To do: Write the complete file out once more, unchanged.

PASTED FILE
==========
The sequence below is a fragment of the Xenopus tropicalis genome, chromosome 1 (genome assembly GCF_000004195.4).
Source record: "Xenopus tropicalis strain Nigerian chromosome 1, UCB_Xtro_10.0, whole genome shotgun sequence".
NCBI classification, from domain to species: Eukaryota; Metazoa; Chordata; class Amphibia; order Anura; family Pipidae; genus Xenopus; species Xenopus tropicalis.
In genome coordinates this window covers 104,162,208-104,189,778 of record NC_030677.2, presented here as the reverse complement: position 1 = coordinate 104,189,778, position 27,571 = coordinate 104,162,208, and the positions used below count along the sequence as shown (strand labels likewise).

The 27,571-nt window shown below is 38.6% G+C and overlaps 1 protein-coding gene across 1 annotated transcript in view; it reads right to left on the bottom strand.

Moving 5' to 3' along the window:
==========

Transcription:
The sequence below is a fragment of the Xenopus tropicalis genome, chromosome 1 (genome assembly GCF_000004195.4).
Source record: "Xenopus tropicalis strain Nigerian chromosome 1, UCB_Xtro_10.0, whole genome shotgun sequence".
NCBI classification, from domain to species: Eukaryota; Metazoa; Chordata; class Amphibia; order Anura; family Pipidae; genus Xenopus; species Xenopus tropicalis.
In genome coordinates this window covers 104,162,208-104,189,778 of record NC_030677.2, presented here as the reverse complement: position 1 = coordinate 104,189,778, position 27,571 = coordinate 104,162,208, and the positions used below count along the sequence as shown (strand labels likewise).

The 27,571-nt window shown below is 38.6% G+C and overlaps 1 protein-coding gene across 1 annotated transcript in view; it reads right to left on the bottom strand.

Moving 5' to 3' along the window: